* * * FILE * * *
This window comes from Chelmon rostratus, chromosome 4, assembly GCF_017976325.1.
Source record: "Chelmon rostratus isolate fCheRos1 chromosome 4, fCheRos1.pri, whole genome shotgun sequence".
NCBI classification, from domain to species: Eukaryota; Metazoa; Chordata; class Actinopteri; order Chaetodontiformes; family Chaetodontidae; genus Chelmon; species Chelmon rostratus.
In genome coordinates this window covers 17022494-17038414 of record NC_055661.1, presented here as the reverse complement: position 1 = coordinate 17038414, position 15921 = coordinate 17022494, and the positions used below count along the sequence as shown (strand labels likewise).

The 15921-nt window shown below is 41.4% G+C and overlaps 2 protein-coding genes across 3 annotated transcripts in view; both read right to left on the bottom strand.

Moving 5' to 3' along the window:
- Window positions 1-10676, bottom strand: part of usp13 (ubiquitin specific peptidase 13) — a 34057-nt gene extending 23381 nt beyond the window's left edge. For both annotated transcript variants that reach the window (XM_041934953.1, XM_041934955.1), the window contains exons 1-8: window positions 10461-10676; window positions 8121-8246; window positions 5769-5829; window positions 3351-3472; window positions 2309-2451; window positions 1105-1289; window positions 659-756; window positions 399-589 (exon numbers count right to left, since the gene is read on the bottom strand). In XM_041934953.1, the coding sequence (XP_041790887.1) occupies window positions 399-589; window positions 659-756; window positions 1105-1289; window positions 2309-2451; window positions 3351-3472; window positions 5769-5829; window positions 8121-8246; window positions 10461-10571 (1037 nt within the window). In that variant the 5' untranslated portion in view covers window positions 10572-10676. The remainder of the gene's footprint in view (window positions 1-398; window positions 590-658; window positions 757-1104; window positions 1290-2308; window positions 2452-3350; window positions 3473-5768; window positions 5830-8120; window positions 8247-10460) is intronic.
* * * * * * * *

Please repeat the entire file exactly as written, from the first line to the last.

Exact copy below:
This window comes from Chelmon rostratus, chromosome 4, assembly GCF_017976325.1.
Source record: "Chelmon rostratus isolate fCheRos1 chromosome 4, fCheRos1.pri, whole genome shotgun sequence".
NCBI classification, from domain to species: Eukaryota; Metazoa; Chordata; class Actinopteri; order Chaetodontiformes; family Chaetodontidae; genus Chelmon; species Chelmon rostratus.
In genome coordinates this window covers 17022494-17038414 of record NC_055661.1, presented here as the reverse complement: position 1 = coordinate 17038414, position 15921 = coordinate 17022494, and the positions used below count along the sequence as shown (strand labels likewise).

The 15921-nt window shown below is 41.4% G+C and overlaps 2 protein-coding genes across 3 annotated transcripts in view; both read right to left on the bottom strand.

Moving 5' to 3' along the window:
- Window positions 1-10676, bottom strand: part of usp13 (ubiquitin specific peptidase 13) — a 34057-nt gene extending 23381 nt beyond the window's left edge. For both annotated transcript variants that reach the window (XM_041934953.1, XM_041934955.1), the window contains exons 1-8: window positions 10461-10676; window positions 8121-8246; window positions 5769-5829; window positions 3351-3472; window positions 2309-2451; window positions 1105-1289; window positions 659-756; window positions 399-589 (exon numbers count right to left, since the gene is read on the bottom strand). In XM_041934953.1, the coding sequence (XP_041790887.1) occupies window positions 399-589; window positions 659-756; window positions 1105-1289; window positions 2309-2451; window positions 3351-3472; window positions 5769-5829; window positions 8121-8246; window positions 10461-10571 (1037 nt within the window). In that variant the 5' untranslated portion in view covers window positions 10572-10676. The remainder of the gene's footprint in view (window positions 1-398; window positions 590-658; window positions 757-1104; window positions 1290-2308; window positions 2452-3350; window positions 3473-5768; window positions 5830-8120; window positions 8247-10460) is intronic.